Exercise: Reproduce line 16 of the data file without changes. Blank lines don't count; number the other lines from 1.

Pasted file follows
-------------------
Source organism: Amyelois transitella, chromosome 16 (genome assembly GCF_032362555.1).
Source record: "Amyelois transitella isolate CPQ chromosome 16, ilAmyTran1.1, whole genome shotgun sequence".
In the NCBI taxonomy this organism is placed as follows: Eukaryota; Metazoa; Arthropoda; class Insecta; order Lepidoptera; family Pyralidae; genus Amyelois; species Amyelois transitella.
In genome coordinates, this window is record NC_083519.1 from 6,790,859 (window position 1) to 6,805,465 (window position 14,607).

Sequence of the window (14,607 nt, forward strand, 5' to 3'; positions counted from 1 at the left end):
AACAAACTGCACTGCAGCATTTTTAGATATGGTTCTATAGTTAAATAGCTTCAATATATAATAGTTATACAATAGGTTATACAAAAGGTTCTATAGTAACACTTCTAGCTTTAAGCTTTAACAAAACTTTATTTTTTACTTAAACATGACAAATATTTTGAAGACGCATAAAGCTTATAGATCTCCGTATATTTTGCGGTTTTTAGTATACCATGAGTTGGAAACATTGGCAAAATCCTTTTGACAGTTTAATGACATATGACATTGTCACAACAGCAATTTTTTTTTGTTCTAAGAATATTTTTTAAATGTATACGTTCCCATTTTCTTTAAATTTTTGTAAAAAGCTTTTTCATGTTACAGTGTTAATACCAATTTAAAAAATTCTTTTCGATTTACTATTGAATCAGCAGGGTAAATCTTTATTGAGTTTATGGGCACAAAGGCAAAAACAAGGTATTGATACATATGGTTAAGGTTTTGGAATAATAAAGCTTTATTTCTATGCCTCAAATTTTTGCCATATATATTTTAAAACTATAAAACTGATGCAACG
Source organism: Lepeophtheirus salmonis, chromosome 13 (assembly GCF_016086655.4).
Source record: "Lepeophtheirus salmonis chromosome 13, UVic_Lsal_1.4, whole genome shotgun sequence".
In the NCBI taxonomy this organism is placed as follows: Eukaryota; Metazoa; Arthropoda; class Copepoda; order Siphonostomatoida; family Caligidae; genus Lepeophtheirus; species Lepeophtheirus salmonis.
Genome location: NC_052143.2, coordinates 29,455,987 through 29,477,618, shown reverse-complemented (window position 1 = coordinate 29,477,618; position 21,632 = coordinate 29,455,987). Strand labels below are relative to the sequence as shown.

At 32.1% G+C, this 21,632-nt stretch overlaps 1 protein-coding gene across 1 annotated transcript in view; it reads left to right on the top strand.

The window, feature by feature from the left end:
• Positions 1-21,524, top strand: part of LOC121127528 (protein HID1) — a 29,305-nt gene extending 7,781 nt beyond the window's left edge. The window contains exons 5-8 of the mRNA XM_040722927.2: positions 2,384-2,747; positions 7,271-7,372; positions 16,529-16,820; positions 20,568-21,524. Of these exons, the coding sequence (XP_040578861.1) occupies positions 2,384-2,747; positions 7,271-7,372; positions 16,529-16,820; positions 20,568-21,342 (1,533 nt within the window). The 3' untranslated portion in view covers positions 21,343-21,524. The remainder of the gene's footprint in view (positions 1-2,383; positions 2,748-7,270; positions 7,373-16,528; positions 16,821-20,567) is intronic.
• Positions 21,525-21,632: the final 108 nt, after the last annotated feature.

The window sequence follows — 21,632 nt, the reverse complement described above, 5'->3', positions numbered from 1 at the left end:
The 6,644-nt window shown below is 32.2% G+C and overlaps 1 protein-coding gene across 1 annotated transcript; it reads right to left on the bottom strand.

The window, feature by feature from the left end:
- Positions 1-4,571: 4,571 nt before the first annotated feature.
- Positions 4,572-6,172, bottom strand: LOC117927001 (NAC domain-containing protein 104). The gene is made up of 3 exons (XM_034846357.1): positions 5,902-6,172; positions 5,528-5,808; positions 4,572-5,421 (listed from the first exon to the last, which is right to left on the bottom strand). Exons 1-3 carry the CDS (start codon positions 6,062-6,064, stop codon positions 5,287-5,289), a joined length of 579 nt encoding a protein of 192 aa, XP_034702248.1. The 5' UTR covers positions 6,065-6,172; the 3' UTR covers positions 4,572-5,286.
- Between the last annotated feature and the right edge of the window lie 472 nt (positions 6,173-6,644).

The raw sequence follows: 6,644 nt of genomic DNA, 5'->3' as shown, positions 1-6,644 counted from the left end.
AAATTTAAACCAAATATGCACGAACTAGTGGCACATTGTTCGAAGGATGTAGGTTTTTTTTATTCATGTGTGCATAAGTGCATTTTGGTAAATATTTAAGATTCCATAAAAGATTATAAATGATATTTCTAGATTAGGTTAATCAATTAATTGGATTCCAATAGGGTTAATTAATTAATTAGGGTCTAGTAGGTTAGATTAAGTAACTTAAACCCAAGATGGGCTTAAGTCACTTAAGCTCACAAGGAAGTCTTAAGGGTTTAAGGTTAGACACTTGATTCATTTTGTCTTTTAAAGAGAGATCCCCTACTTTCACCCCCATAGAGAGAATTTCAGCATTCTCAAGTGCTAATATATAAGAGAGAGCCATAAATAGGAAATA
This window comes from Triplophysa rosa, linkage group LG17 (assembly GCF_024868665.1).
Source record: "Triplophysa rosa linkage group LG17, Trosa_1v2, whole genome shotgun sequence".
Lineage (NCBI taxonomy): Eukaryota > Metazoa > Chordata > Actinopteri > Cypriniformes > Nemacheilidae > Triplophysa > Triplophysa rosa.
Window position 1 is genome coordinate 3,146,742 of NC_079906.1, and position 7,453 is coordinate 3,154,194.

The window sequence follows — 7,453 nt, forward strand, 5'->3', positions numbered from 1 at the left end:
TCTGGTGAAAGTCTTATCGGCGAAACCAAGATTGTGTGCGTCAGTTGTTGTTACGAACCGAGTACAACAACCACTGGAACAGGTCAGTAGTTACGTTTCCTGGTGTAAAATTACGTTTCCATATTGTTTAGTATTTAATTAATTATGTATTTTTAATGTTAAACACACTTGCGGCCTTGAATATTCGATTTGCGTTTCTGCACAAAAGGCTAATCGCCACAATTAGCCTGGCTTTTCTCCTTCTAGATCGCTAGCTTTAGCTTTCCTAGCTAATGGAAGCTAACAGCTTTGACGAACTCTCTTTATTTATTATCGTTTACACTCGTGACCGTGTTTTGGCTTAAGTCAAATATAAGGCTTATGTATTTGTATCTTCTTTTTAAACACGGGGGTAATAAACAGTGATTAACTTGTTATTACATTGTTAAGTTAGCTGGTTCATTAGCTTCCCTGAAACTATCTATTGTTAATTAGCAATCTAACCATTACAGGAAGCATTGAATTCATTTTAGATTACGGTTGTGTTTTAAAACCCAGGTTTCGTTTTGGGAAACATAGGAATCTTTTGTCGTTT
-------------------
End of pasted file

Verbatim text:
The 6,644-nt window shown below is 32.2% G+C and overlaps 1 protein-coding gene across 1 annotated transcript; it reads right to left on the bottom strand.